The Weekend Plans – February 12-15

Saturday night meets? What, do they think we all have no lives? Oh wait, that is correct.

Top 25 schedule

Friday, February 12
7:00 ET/4:00 PT – [9] Arkansas @ [2] Florida
7:00 ET/4:00 PT – [15] Missouri @ [25] Kentucky
8:00 ET/5:00 PT – Perfect 10 Challenge – [1] Oklahoma, [12] Denver, [17] George Washington, Utah State
8:30 ET/5:30 PT – [4] Alabama @ [8] Auburn
9:00 ET/6:00 PT – BYU, Sacramento State @ [21] Southern Utah
9:00 ET/6:00 PT – [18] Minnesota @ [14] Nebraska
10:00 ET/7:00 PT – [10] Boise State @ San Jose State
Saturday, February 13
4:00 ET/1:00 PT – [5] LSU @ [11] Georgia
4:00 ET/1:00 PT – Penn State @ [23] Ohio State
5:00 ET/2:00 PT – Iowa @ [20] Illinois
7:00 ET/4:00 PT – Southern Connecticut @ [22] New Hampshire
9:00 ET/6:00 PT – Washington @ [6] Utah
9:00 ET/6:00 PT – [13] Stanford @ Arizona
11:00 ET/8:00 PT – [16] Oregon State @ [7] UCLA
Sunday, February 14
1:00 ET/10:00 PT – [25] Kentucky, Lindenwood, Kent State @ Ball State
2:00 ET/11:00 PT – Michigan State @ [3] Michigan
4:00 ET/1:00 PT – [24] West Virginia @ [4] Alabama

Monday, February 15
9:00 ET/6:00 PT – [19] Cal @ Arizona State

Live blogging
Friday as usual, probably with special attention to the Perfect 10 Challenge since I’ve seen so much of the SEC this year and less of Denver and GW. Saturday is also sort of making Friday look like an idiot this week, so I’ll be all over that with LSU/Georgia and then again later for the glut of Pac-12 action. It’ll get crazy. Sit back and let the insanity wash over you like a fine breeze or the knowledge of your own insignificance.

-The most competitive meets on Friday will probably end up being Missouri/Kentucky and Minnesota/Nebraska. The higher-ranked team will be favored in both, but upset potential exists. I’m particularly curious to see how Missouri fares away from home after that unexpectedly huge score last weekend. The next away meet is always the best test of how realistic home scores are.

-Among the big girls, Alabama against Auburn is the showcase on Friday. Apparently, this is kind of a rivalry or something, but in spite of meeting three times last season and this already being the second meeting of 2016, Auburn is still yet to record a victory against Alabama since turning good. At home and coming off a season-high, this is the best chance they’ll have. That said, Alabama should win the meet and is the better team on every event, but that doesn’t mean it will be a blowout. The Tide has displayed inconsistency this season, and while there haven’t been any implosions since the loss to Arkansas, counting medium mistakes or weak landings has become commonplace, including on two of the four events in the last meet. Relying on those mistakes will be Auburn’s hope.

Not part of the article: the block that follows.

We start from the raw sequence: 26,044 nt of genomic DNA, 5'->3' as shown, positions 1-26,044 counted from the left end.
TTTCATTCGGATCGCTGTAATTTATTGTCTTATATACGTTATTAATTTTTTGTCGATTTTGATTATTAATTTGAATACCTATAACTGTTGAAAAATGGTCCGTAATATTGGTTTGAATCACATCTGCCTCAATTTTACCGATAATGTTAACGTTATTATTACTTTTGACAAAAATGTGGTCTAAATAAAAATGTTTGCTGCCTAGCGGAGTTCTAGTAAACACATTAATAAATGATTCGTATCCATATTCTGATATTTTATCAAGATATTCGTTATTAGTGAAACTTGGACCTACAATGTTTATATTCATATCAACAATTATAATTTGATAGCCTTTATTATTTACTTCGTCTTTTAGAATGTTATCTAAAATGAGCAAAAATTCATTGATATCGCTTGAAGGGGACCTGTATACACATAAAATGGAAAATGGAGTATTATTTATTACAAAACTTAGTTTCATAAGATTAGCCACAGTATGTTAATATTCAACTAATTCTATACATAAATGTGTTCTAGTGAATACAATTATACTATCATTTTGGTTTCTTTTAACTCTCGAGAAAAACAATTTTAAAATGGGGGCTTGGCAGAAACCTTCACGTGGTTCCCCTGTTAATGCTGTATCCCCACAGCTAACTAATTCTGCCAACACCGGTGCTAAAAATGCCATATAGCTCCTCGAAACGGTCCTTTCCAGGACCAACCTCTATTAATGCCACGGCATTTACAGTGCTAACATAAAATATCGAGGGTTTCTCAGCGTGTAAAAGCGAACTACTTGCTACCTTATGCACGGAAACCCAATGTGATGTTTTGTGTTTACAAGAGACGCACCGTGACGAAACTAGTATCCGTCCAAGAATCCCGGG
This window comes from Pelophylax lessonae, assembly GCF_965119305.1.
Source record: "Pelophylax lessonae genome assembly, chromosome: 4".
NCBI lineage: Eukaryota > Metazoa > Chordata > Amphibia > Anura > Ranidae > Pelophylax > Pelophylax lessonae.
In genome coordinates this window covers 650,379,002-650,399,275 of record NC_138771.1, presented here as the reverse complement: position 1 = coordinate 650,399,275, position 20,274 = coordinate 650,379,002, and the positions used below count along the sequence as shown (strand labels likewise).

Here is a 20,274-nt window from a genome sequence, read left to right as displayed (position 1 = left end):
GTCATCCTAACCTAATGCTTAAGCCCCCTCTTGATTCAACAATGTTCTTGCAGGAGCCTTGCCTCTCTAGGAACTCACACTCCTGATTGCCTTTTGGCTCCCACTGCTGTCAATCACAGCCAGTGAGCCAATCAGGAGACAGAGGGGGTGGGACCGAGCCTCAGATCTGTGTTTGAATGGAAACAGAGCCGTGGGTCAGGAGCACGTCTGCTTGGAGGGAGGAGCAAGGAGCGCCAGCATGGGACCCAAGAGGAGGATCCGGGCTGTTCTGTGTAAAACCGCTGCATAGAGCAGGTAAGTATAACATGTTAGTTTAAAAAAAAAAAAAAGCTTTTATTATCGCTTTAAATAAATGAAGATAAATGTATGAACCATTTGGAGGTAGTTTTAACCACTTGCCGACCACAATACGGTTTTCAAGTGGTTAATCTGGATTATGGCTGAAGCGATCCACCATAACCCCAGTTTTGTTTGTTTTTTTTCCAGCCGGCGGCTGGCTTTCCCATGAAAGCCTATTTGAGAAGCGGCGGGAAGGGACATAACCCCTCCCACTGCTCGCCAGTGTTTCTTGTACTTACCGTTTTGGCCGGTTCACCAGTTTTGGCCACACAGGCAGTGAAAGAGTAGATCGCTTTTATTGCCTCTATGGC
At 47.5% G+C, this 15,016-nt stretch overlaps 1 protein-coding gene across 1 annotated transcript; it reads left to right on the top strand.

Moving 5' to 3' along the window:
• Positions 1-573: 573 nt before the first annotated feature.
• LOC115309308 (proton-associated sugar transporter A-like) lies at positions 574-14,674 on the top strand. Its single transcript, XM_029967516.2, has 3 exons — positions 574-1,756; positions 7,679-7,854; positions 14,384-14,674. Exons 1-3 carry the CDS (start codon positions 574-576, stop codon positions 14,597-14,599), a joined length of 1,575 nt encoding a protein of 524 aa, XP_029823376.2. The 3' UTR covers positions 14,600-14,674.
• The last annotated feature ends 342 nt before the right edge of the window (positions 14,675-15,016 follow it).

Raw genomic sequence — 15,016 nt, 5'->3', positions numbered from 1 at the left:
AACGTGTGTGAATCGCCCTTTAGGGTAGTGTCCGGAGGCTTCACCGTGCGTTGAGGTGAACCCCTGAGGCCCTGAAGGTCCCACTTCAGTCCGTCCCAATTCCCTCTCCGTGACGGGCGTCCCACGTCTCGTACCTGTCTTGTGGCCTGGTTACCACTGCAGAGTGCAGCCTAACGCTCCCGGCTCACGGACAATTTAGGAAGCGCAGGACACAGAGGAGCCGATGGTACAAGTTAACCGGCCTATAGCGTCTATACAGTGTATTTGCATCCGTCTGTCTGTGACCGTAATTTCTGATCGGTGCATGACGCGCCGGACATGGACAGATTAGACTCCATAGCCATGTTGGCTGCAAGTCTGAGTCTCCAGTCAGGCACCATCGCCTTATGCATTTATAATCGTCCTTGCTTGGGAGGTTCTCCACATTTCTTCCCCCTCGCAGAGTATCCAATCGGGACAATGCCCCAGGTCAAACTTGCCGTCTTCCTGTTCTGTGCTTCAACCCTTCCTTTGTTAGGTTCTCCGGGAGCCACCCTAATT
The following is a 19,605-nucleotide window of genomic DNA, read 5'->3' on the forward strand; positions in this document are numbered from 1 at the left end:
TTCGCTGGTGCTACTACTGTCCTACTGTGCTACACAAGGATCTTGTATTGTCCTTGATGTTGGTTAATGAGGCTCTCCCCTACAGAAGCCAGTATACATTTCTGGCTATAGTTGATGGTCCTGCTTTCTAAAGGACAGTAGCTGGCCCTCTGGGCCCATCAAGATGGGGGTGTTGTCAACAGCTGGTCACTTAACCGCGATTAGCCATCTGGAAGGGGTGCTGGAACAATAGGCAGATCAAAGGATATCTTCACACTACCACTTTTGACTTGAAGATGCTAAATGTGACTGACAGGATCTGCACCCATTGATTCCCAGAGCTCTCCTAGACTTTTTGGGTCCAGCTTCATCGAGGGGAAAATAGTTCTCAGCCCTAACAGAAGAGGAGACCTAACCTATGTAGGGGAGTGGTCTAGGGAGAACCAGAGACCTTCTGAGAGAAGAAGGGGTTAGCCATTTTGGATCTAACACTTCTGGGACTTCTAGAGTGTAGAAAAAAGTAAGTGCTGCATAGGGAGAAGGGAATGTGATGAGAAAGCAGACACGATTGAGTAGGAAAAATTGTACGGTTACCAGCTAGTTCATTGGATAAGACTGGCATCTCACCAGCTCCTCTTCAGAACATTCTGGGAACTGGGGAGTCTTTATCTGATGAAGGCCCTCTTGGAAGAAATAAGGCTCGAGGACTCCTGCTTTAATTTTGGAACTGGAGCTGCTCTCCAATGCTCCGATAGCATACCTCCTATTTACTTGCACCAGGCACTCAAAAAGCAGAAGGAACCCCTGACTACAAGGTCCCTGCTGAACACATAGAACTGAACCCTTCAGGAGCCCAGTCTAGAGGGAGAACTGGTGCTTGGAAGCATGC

Alabama has two meets this weekend, so I wouldn’t necessarily expect to get any answers about postseason lineups quite yet. Dana has been jumbling people all over the place and will likely do the same this time in order to keep everyone relatively rested and avoid over-pressing the fragile ones. I would bet on more depth exploration for the time being.

We should also be on Beers Watch 2016, not just because it’s important to start drinking during beam but because even though Lauren Beers has competed a remarkable amount for someone who spent the preseason in several pieces in a shoebox, she has been very up-and-down, occasionally starting to look like herself and then immediately falling a bunch of times. How much will they push her in a double-meet weekend, and will we see GoodBeers or DarthBeers?

-Nadia and Bart’s Perfect 10 Challenge (get it, because Nadia got a 10?) is Oklahoma’s home-away-from-home competition, basically a home meet that counts as an away score, though the meet hasn’t necessarily exhibited silly home scoring in the past so it essentially is an away meet. The Sooners looked serious last weekend, so I’m not worried about them. I’m more interested in the other teams competing for second place. Both Denver and George Washington have had their share of impressive scores this season, but those scores have not been achieved against major opposition in a higher-profile setting, so this is an excellent opportunity to evaluate how 9.875y those routines really look directly compared to an Oklahoma.

This is also a podium meet, which is always valuable experience, but for teams like Denver and GW that don’t go to nationals or a conference championship on podium, this is an even rarer and newer experience that may show up in the performances.

I’m mostly worried about what Kathy is going to do without Bart on Friday. It’ll be like that thing where you’re holding one half of an enchanted locket but can’t find the other half.

-Florida is also in action on Friday at the usual time, in need of a comeback meet after a burned-up mess on the last two events at Georgia. The Gators are at home, so the potential for a memory-wiping 198 is high. I’m not that worried about beam, even though they counted a fall last weekend, but floor is becoming more and more fascinating by the week. How can a lineup that has three legitimate 9.950s and is 4th in the country be such a worry? Viability hinges on Bridgey. Grab your spellbooks and pentagrams.

-Saturday’s early session is headlined by the LSU/Georgia showdown. Georgia enters the meet in an odd narrative position because beam is not getting any better and was a river of salty tears again last weekend, and yet, they beat Florida. Does that give the team a boost of confidence to remember that I may or may not have described this as a top-5 beam roster in my preseason preview? Or is the epidemic even worse than we possibly feared?